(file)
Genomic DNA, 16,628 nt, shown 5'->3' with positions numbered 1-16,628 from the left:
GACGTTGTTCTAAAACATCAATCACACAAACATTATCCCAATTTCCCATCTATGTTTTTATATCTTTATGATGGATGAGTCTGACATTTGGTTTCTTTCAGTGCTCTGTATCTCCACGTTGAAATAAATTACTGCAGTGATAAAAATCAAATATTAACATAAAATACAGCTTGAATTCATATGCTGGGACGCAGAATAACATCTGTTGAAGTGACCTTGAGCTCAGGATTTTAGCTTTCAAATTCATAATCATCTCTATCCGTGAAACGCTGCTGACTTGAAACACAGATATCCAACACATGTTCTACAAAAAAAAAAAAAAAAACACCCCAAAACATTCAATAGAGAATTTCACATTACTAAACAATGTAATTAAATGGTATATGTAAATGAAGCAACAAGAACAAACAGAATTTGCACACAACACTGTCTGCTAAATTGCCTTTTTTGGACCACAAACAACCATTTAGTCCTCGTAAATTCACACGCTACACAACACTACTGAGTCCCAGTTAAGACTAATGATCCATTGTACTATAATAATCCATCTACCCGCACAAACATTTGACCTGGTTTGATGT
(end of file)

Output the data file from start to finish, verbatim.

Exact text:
Genomic DNA, 16,628 nt, shown 5'->3' with positions numbered 1-16,628 from the left:
GACGTTGTTCTAAAACATCAATCACACAAACATTATCCCAATTTCCCATCTATGTTTTTATATCTTTATGATGGATGAGTCTGACATTTGGTTTCTTTCAGTGCTCTGTATCTCCACGTTGAAATAAATTACTGCAGTGATAAAAATCAAATATTAACATAAAATACAGCTTGAATTCATATGCTGGGACGCAGAATAACATCTGTTGAAGTGACCTTGAGCTCAGGATTTTAGCTTTCAAATTCATAATCATCTCTATCCGTGAAACGCTGCTGACTTGAAACACAGATATCCAACACATGTTCTACAAAAAAAAAAAAAAAAACACCCCAAAACATTCAATAGAGAATTTCACATTACTAAACAATGTAATTAAATGGTATATGTAAATGAAGCAACAAGAACAAACAGAATTTGCACACAACACTGTCTGCTAAATTGCCTTTTTTGGACCACAAACAACCATTTAGTCCTCGTAAATTCACACGCTACACAACACTACTGAGTCCCAGTTAAGACTAATGATCCATTGTACTATAATAATCCATCTACCCGCACAAACATTTGACCTGGTTTGATGT